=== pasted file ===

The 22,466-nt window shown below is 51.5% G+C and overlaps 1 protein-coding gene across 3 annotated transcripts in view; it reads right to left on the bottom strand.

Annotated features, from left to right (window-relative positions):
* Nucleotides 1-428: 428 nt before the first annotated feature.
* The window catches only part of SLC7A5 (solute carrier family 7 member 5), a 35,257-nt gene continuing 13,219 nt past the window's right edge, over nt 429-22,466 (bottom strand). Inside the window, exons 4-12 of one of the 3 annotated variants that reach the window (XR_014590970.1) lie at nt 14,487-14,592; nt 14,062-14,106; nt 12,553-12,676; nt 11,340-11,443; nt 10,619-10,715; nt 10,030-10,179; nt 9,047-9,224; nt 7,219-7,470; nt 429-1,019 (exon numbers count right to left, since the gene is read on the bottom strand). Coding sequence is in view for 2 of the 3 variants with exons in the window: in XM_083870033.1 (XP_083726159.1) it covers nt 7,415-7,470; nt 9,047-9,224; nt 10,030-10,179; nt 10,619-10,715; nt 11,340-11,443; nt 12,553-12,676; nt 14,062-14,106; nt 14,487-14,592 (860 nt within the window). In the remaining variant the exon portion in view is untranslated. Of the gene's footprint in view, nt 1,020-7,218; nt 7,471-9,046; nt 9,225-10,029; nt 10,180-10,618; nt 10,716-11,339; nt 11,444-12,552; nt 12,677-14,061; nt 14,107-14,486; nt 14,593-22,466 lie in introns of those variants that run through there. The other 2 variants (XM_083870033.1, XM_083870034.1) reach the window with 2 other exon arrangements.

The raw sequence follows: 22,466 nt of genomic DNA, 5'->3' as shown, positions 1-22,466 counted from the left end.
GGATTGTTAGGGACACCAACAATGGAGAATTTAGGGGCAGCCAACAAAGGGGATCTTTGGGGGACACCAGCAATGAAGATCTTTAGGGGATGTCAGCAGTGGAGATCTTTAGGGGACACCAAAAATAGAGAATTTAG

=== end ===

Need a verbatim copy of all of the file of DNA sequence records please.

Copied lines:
The 22,466-nt window shown below is 51.5% G+C and overlaps 1 protein-coding gene across 3 annotated transcripts in view; it reads right to left on the bottom strand.

Annotated features, from left to right (window-relative positions):
* Nucleotides 1-428: 428 nt before the first annotated feature.
* The window catches only part of SLC7A5 (solute carrier family 7 member 5), a 35,257-nt gene continuing 13,219 nt past the window's right edge, over nt 429-22,466 (bottom strand). Inside the window, exons 4-12 of one of the 3 annotated variants that reach the window (XR_014590970.1) lie at nt 14,487-14,592; nt 14,062-14,106; nt 12,553-12,676; nt 11,340-11,443; nt 10,619-10,715; nt 10,030-10,179; nt 9,047-9,224; nt 7,219-7,470; nt 429-1,019 (exon numbers count right to left, since the gene is read on the bottom strand). Coding sequence is in view for 2 of the 3 variants with exons in the window: in XM_083870033.1 (XP_083726159.1) it covers nt 7,415-7,470; nt 9,047-9,224; nt 10,030-10,179; nt 10,619-10,715; nt 11,340-11,443; nt 12,553-12,676; nt 14,062-14,106; nt 14,487-14,592 (860 nt within the window). In the remaining variant the exon portion in view is untranslated. Of the gene's footprint in view, nt 1,020-7,218; nt 7,471-9,046; nt 9,225-10,029; nt 10,180-10,618; nt 10,716-11,339; nt 11,444-12,552; nt 12,677-14,061; nt 14,107-14,486; nt 14,593-22,466 lie in introns of those variants that run through there. The other 2 variants (XM_083870033.1, XM_083870034.1) reach the window with 2 other exon arrangements.

The raw sequence follows: 22,466 nt of genomic DNA, 5'->3' as shown, positions 1-22,466 counted from the left end.
GGATTGTTAGGGACACCAACAATGGAGAATTTAGGGGCAGCCAACAAAGGGGATCTTTGGGGGACACCAGCAATGAAGATCTTTAGGGGATGTCAGCAGTGGAGATCTTTAGGGGACACCAAAAATAGAGAATTTAG